The V–Dem Measurement Model: Latent Variable Analysis for Cross-National and Cross-Temporal Expert-Coded Data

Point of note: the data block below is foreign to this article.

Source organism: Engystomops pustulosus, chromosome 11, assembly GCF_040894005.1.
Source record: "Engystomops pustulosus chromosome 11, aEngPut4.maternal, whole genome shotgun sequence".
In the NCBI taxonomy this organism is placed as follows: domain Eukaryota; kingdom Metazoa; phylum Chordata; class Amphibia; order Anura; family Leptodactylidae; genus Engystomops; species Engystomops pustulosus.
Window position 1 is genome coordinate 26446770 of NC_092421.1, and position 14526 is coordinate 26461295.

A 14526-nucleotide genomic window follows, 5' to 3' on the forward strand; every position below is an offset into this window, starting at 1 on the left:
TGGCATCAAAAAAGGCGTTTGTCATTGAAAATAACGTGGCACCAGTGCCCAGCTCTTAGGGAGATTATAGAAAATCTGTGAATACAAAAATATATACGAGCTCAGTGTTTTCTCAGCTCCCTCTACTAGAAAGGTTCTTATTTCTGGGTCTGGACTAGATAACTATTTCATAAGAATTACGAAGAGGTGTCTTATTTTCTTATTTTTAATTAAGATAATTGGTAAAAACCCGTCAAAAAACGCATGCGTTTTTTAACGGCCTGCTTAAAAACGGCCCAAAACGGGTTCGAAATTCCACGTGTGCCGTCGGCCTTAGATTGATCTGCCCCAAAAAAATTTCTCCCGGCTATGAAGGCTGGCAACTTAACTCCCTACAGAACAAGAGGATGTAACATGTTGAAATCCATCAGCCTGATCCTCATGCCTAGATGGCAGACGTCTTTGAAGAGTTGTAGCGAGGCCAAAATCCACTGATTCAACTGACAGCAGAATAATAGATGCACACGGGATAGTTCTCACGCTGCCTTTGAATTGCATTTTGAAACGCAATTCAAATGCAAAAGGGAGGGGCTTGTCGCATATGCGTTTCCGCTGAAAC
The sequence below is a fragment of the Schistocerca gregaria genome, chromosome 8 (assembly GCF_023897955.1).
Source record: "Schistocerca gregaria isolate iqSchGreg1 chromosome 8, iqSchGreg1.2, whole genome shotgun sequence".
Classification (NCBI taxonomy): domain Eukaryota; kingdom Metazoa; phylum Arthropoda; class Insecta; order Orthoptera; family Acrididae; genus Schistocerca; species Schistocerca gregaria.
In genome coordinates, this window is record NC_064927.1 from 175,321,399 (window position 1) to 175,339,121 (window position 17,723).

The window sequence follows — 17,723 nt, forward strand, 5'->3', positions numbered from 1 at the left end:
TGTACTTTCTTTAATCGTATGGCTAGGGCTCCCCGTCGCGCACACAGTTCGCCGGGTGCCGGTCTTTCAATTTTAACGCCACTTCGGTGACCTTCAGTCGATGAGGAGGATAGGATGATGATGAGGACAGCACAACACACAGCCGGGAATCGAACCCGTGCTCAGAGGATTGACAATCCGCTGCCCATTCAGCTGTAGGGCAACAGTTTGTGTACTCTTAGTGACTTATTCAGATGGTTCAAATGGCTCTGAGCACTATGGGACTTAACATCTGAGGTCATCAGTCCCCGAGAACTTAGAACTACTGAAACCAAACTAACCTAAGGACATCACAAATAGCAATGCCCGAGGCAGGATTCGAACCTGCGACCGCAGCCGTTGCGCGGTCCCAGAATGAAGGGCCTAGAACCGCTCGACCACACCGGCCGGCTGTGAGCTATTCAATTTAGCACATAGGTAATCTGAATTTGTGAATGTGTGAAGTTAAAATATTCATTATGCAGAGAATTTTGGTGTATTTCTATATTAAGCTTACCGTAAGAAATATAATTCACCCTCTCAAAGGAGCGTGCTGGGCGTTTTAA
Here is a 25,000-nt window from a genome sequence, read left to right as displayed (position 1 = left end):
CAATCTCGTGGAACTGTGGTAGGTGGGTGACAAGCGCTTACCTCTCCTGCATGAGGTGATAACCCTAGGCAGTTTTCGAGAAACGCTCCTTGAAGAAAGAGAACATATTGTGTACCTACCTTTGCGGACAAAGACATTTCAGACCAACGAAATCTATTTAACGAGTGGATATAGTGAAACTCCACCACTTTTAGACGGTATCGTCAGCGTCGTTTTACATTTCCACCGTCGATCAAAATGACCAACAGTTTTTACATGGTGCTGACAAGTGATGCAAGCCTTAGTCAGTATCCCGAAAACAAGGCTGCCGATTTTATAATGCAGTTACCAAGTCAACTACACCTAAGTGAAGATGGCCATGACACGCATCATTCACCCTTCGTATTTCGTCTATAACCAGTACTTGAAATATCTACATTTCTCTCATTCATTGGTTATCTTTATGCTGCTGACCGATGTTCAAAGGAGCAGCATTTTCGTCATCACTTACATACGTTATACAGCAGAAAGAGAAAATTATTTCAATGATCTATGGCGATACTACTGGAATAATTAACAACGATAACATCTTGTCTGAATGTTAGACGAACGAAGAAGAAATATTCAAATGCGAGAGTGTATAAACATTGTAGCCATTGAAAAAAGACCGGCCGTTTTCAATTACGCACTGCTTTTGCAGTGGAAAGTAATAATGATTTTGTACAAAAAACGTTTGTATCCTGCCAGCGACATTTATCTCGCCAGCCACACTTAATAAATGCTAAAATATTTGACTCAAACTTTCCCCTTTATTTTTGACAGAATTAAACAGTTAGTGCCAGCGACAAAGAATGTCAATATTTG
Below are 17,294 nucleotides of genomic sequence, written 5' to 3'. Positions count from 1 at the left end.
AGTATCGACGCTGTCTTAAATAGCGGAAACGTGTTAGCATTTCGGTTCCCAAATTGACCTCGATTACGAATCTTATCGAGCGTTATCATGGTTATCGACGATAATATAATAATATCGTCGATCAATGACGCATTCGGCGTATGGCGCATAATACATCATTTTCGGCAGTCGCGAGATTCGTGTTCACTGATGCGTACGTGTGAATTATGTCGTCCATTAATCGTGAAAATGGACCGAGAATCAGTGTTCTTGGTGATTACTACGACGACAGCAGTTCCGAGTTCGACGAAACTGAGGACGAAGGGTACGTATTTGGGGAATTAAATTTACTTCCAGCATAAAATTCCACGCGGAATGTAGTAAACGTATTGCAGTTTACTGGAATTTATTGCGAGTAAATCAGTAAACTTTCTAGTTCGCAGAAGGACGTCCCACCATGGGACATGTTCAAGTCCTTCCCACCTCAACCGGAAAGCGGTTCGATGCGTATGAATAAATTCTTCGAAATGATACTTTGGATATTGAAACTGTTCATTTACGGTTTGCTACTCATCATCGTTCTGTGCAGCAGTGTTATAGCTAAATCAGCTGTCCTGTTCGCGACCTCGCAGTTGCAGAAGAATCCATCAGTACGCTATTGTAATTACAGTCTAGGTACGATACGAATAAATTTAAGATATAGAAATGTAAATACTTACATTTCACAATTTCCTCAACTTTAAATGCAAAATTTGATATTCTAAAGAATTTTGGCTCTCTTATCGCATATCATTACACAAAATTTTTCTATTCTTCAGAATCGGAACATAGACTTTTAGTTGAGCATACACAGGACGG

The Varieties of Democracy (V–Dem) project relies on country experts who code a host of ordinal variables, providing subjective ratings of latent—that is, not directly observable—regime characteristics over time. Sets of around five experts rate each case (country-year observation), and each of these raters works independently. Since raters may diverge in their coding because of either differences of opinion or mistakes, we require systematic tools with which to model these patterns of disagreement. These tools allow us to aggregate ratings into point estimates of latent concepts and quantify our uncertainty around these point estimates. In this paper we describe item response theory models that can that account and adjust for differential item functioning (i.e. differences in how experts apply ordinal scales to cases) and variation in rater reliability (i.e. random error). We also discuss key challenges specific to applying item response theory to expert-coded cross-national panel data, explain the approaches that we use to address these challenges, highlight potential problems with our current framework, and describe long-term plans for improving our models and estimates. Finally, we provide an overview of the different forms in which we present model output.
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